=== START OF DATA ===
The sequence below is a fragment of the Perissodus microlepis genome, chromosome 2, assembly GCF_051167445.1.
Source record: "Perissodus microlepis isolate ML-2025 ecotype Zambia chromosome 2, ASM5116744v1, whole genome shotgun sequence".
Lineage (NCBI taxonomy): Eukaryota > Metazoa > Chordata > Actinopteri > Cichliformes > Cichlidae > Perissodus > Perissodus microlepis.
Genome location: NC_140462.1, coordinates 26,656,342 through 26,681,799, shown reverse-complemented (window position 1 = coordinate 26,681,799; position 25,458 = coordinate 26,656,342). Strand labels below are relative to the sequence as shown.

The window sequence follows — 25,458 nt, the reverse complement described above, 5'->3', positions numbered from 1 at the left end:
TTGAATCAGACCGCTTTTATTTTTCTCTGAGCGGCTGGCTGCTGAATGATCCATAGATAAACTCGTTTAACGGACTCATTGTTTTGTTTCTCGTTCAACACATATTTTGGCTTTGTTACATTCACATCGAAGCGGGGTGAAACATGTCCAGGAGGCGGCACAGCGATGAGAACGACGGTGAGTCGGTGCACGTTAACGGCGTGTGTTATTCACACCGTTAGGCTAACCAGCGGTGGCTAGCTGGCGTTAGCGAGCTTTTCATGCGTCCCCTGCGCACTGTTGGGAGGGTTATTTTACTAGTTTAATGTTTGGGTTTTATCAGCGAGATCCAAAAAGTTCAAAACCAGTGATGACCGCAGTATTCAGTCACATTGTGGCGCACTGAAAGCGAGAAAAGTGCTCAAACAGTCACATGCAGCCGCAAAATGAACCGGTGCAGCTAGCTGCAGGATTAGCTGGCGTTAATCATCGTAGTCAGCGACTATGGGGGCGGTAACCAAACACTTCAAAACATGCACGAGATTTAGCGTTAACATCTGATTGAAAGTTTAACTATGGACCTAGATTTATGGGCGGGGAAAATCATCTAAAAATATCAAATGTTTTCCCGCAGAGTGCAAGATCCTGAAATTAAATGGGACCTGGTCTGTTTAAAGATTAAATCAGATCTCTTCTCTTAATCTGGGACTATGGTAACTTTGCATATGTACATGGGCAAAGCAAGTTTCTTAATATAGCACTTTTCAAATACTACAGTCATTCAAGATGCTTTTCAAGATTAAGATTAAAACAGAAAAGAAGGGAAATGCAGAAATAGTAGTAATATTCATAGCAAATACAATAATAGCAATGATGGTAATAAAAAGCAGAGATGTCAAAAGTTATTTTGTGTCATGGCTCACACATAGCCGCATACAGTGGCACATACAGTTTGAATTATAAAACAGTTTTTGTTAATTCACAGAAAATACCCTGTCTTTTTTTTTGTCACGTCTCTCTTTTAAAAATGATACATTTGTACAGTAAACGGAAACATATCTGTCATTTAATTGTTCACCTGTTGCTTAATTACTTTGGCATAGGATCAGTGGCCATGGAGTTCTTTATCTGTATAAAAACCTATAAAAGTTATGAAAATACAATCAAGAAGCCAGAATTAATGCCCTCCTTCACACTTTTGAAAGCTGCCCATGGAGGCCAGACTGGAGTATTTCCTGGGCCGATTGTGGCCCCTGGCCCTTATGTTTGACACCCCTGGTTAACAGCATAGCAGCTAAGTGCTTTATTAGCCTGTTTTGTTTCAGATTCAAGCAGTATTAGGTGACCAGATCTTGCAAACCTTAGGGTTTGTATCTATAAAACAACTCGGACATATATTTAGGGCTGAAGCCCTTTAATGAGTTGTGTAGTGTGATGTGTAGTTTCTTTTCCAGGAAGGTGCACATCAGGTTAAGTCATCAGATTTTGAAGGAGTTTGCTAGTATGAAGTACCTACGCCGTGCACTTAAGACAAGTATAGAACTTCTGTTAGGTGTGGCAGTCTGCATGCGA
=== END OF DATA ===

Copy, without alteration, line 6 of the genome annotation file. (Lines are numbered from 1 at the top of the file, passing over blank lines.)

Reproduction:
TTGAATCAGACCGCTTTTATTTTTCTCTGAGCGGCTGGCTGCTGAATGATCCATAGATAAACTCGTTTAACGGACTCATTGTTTTGTTTCTCGTTCAACACATATTTTGGCTTTGTTACATTCACATCGAAGCGGGGTGAAACATGTCCAGGAGGCGGCACAGCGATGAGAACGACGGTGAGTCGGTGCACGTTAACGGCGTGTGTTATTCACACCGTTAGGCTAACCAGCGGTGGCTAGCTGGCGTTAGCGAGCTTTTCATGCGTCCCCTGCGCACTGTTGGGAGGGTTATTTTACTAGTTTAATGTTTGGGTTTTATCAGCGAGATCCAAAAAGTTCAAAACCAGTGATGACCGCAGTATTCAGTCACATTGTGGCGCACTGAAAGCGAGAAAAGTGCTCAAACAGTCACATGCAGCCGCAAAATGAACCGGTGCAGCTAGCTGCAGGATTAGCTGGCGTTAATCATCGTAGTCAGCGACTATGGGGGCGGTAACCAAACACTTCAAAACATGCACGAGATTTAGCGTTAACATCTGATTGAAAGTTTAACTATGGACCTAGATTTATGGGCGGGGAAAATCATCTAAAAATATCAAATGTTTTCCCGCAGAGTGCAAGATCCTGAAATTAAATGGGACCTGGTCTGTTTAAAGATTAAATCAGATCTCTTCTCTTAATCTGGGACTATGGTAACTTTGCATATGTACATGGGCAAAGCAAGTTTCTTAATATAGCACTTTTCAAATACTACAGTCATTCAAGATGCTTTTCAAGATTAAGATTAAAACAGAAAAGAAGGGAAATGCAGAAATAGTAGTAATATTCATAGCAAATACAATAATAGCAATGATGGTAATAAAAAGCAGAGATGTCAAAAGTTATTTTGTGTCATGGCTCACACATAGCCGCATACAGTGGCACATACAGTTTGAATTATAAAACAGTTTTTGTTAATTCACAGAAAATACCCTGTCTTTTTTTTTGTCACGTCTCTCTTTTAAAAATGATACATTTGTACAGTAAACGGAAACATATCTGTCATTTAATTGTTCACCTGTTGCTTAATTACTTTGGCATAGGATCAGTGGCCATGGAGTTCTTTATCTGTATAAAAACCTATAAAAGTTATGAAAATACAATCAAGAAGCCAGAATTAATGCCCTCCTTCACACTTTTGAAAGCTGCCCATGGAGGCCAGACTGGAGTATTTCCTGGGCCGATTGTGGCCCCTGGCCCTTATGTTTGACACCCCTGGTTAACAGCATAGCAGCTAAGTGCTTTATTAGCCTGTTTTGTTTCAGATTCAAGCAGTATTAGGTGACCAGATCTTGCAAACCTTAGGGTTTGTATCTATAAAACAACTCGGACATATATTTAGGGCTGAAGCCCTTTAATGAGTTGTGTAGTGTGATGTGTAGTTTCTTTTCCAGGAAGGTGCACATCAGGTTAAGTCATCAGATTTTGAAGGAGTTTGCTAGTATGAAGTACCTACGCCGTGCACTTAAGACAAGTATAGAACTTCTGTTAGGTGTGGCAGTCTGCATGCGA